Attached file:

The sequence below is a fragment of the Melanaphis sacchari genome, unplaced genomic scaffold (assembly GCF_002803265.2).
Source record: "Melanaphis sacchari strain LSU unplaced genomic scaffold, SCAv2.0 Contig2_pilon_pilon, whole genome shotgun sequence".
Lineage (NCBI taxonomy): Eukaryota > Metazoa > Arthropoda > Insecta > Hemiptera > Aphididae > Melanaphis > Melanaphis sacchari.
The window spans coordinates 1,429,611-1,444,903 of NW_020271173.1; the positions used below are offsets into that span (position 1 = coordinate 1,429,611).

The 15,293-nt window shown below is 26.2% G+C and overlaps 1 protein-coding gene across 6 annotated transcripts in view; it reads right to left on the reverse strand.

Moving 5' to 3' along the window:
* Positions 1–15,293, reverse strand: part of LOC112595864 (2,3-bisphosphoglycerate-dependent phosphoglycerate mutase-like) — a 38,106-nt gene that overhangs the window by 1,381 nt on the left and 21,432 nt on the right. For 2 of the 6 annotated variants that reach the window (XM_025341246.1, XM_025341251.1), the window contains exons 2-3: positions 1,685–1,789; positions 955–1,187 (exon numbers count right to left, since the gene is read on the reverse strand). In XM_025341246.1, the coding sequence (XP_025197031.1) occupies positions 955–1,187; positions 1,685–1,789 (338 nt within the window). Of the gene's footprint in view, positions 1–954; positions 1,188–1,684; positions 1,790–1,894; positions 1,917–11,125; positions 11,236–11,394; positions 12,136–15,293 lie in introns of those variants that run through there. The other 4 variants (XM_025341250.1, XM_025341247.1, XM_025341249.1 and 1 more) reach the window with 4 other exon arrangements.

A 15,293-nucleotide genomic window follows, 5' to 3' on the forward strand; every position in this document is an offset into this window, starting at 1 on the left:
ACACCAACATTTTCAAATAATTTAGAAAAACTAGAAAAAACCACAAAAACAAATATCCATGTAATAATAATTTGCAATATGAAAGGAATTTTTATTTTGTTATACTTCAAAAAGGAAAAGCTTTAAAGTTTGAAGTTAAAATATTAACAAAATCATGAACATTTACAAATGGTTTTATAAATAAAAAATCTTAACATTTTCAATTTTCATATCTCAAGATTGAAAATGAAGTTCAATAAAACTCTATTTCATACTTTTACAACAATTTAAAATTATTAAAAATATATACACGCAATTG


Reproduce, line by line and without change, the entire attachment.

The sequence below is a fragment of the Melanaphis sacchari genome, unplaced genomic scaffold (assembly GCF_002803265.2).
Source record: "Melanaphis sacchari strain LSU unplaced genomic scaffold, SCAv2.0 Contig2_pilon_pilon, whole genome shotgun sequence".
Lineage (NCBI taxonomy): Eukaryota > Metazoa > Arthropoda > Insecta > Hemiptera > Aphididae > Melanaphis > Melanaphis sacchari.
The window spans coordinates 1,429,611-1,444,903 of NW_020271173.1; the positions used below are offsets into that span (position 1 = coordinate 1,429,611).

The 15,293-nt window shown below is 26.2% G+C and overlaps 1 protein-coding gene across 6 annotated transcripts in view; it reads right to left on the reverse strand.

Moving 5' to 3' along the window:
* Positions 1–15,293, reverse strand: part of LOC112595864 (2,3-bisphosphoglycerate-dependent phosphoglycerate mutase-like) — a 38,106-nt gene that overhangs the window by 1,381 nt on the left and 21,432 nt on the right. For 2 of the 6 annotated variants that reach the window (XM_025341246.1, XM_025341251.1), the window contains exons 2-3: positions 1,685–1,789; positions 955–1,187 (exon numbers count right to left, since the gene is read on the reverse strand). In XM_025341246.1, the coding sequence (XP_025197031.1) occupies positions 955–1,187; positions 1,685–1,789 (338 nt within the window). Of the gene's footprint in view, positions 1–954; positions 1,188–1,684; positions 1,790–1,894; positions 1,917–11,125; positions 11,236–11,394; positions 12,136–15,293 lie in introns of those variants that run through there. The other 4 variants (XM_025341250.1, XM_025341247.1, XM_025341249.1 and 1 more) reach the window with 4 other exon arrangements.

A 15,293-nucleotide genomic window follows, 5' to 3' on the forward strand; every position in this document is an offset into this window, starting at 1 on the left:
ACACCAACATTTTCAAATAATTTAGAAAAACTAGAAAAAACCACAAAAACAAATATCCATGTAATAATAATTTGCAATATGAAAGGAATTTTTATTTTGTTATACTTCAAAAAGGAAAAGCTTTAAAGTTTGAAGTTAAAATATTAACAAAATCATGAACATTTACAAATGGTTTTATAAATAAAAAATCTTAACATTTTCAATTTTCATATCTCAAGATTGAAAATGAAGTTCAATAAAACTCTATTTCATACTTTTACAACAATTTAAAATTATTAAAAATATATACACGCAATTG